The major twist in Street Tempo Theatre’s “darkly reimagined” production of Howard Ashman and Alan Menken’s camp send-up of ’60s horror is that it takes its killer plant from outer space way too seriously. Directors Brian Posen and Kory Danielson scrap the traditional cheeky puppets and recast Audrey II (Candace Edwards) as a human, dolled up in sinister harlequin makeup and instructed to lurk around the upstage wall looking severe and menacing while, you know…being a plant.
That same draining, macabre aesthetic carries over to Mushnik’s flower shop (filled with dead flowers) and the residents of Skid Row (ranging from heroin chic to Walking Dead). Reinventing Little Shop could be tempting—it’s the sort of musical whose success has secured one definitive look, from Audrey’s (Erin Creighton) adorable pip-squeak dialect to the play’s tongue-in-cheek tone. But Posen, a major player in Chicago’s improv scene, works against his comedic instincts in favor of needless innovation. In other words, if it ain’t broke, it probably doesn’t need to be slathered in Threepenny Opera makeup.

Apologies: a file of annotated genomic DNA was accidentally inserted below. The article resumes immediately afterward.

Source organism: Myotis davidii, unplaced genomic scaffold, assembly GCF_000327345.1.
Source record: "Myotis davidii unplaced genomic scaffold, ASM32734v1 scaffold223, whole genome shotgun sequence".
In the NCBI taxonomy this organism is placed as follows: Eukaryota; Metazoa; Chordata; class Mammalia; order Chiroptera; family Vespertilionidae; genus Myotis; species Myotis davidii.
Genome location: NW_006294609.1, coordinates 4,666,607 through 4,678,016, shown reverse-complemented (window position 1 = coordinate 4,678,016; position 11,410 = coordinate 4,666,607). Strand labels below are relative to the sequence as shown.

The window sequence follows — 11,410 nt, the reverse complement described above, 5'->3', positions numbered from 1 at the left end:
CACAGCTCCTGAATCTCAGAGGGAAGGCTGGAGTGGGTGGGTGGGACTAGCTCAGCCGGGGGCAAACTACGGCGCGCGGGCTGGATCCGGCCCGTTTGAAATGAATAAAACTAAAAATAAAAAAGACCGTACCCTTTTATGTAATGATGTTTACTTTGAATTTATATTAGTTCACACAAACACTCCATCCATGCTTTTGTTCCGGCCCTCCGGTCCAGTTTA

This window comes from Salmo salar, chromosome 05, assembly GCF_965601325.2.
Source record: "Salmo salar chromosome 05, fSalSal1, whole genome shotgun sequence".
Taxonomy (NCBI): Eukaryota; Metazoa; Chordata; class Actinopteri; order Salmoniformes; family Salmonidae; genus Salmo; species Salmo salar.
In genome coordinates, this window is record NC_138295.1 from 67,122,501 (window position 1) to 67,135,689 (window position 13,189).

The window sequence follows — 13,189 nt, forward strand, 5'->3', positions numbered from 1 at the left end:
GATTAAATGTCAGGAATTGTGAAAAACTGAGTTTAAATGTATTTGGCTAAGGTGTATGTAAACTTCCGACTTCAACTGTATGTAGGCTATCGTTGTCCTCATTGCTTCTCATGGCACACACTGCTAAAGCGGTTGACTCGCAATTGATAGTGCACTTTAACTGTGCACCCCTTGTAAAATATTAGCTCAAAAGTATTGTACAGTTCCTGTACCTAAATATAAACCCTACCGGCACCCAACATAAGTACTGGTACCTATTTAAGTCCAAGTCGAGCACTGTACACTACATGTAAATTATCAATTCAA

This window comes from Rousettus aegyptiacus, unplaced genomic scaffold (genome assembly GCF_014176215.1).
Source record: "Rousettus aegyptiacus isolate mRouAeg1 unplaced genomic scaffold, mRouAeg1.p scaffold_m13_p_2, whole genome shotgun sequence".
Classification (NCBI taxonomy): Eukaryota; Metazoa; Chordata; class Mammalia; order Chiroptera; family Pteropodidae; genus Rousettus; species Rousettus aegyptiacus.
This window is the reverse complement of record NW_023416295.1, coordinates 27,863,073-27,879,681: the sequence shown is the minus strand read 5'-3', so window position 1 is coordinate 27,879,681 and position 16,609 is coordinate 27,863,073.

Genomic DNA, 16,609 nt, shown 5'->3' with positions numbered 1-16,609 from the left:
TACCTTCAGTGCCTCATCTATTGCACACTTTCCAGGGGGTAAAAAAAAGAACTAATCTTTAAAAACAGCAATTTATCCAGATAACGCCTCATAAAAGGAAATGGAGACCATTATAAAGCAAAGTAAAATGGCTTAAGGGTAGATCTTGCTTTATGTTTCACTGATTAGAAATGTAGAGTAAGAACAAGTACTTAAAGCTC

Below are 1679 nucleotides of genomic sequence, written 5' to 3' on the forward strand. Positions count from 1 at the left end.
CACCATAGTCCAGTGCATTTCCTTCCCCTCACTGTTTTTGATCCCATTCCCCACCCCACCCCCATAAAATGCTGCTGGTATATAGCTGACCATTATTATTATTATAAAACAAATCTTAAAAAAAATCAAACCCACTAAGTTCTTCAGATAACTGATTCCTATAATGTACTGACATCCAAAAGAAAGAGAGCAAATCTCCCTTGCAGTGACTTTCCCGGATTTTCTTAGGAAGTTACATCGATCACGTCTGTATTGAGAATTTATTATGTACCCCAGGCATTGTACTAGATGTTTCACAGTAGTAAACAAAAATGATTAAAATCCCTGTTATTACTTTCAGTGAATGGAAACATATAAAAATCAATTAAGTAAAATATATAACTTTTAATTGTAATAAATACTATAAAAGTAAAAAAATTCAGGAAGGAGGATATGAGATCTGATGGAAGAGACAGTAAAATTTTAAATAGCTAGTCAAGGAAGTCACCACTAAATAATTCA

Still, Street Tempo’s production marks a rare occasion when a lack of cohesion is a good thing. While Posen and Danielson are overthinking, their cast is gleefully belting, doo-wopping and dancing circles around all the directorial decadence, none more than Krystal Metcalfe, Sharriese Hamilton and Will Hoyer as some fierce Motown hookers. With some sound issues fixed, there’s a formidable Little Shop here. You just have to bushwhack first.